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Subway Safety


Rather than target one unsuspecting retail location, organized-theft rings typically hit numerous locations within a short period of time.

By leveraging a highspeed telecommunications network and new Internet Protocol (IP) telephones, a Subway franchisee is improving internal operations, as well as protecting his business’s assets and employees against loss.

In the fast-food industry, it is not uncommon for young associates between the ages of 16 and 20 to be the liaison between customers and the brand. “But these associates often need guidance,” Subway franchisee Les White noted during a recent press conference hosted by San Jose, Calif.-based Cisco Systems. The event was held at the telecommunications company’s New York City office.

White realized that he really had to step up his employee-education efforts as he expanded from five Arizona-based restaurants to 33 locations.

For example, White often struggled with how to ensure that his work force was learning and completing the proper procedures related to daily operations. Historically, each store received these instructions via a telephone-book-sized manual called the “Red Book.”

“The Red Book provides guidance about how, what and when tasks need to be done,” White explained.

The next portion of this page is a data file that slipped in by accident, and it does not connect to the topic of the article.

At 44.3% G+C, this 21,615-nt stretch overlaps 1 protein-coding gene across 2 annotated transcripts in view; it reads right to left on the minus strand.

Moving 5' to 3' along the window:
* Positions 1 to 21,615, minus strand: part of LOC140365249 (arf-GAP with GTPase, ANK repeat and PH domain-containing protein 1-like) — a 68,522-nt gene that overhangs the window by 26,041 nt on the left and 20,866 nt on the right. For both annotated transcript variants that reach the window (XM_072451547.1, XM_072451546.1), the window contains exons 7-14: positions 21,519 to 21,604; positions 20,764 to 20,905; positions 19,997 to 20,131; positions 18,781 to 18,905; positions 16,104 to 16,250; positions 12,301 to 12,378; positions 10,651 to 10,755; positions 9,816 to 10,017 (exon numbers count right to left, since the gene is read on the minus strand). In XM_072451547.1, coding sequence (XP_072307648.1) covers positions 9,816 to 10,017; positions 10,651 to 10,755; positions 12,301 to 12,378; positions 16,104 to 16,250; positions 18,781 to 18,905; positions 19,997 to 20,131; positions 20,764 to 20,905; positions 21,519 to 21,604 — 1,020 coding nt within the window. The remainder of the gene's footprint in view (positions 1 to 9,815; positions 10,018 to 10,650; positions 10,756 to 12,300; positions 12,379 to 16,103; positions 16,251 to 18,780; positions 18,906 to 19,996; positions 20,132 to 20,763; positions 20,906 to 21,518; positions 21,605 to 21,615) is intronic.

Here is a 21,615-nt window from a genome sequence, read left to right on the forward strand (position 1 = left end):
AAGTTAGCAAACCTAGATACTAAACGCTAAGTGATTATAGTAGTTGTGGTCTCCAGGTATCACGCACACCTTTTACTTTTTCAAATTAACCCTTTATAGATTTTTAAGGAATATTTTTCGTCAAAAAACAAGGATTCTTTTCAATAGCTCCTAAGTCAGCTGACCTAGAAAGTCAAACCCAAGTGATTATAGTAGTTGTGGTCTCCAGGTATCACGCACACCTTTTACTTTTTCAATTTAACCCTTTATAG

As each task was completed, associates literally scratched the task off the list printed on a page within the volume. However, this process was failing to educate its younger staff members.

“We had a challenge with workflow, shift management, and the overall training of our staff of 16- to 20-year olds,” White said.

“I realized it would be invaluable to find and customize a tool that would reinforce the actions of the company’s leaders” at store level, he added. “If you do not make communications a top priority, all other business priorities will diminish in importance.”

By tapping Cisco’s expertise, and leveraging evolving networking features, White was on his way to automating this tedious manual process at store level.

The first step was to add a DSL (designated subscriber line) connection at each location. In July 2006, all 33 stores began using Cisco’s high-speed DSL equipment to process credit-card transactions and authorizations and transfer point-of-sale data to the corporate office in Milford, Conn. Meanwhile, White added a host computer at his home office, which also collects this data, he said.

Next, White was ready to use the network to automate manual operations. The first task was to electronically deliver information typically available in the Red Book. By adding task management software from IPcelerate, Carrollton, Texas, the chain began electronically delivering this information to store-level associates.

Rather than read tasks and input data via a bulky desktop PC, however, employees are accessing information via color data screens available on IP-based telephones.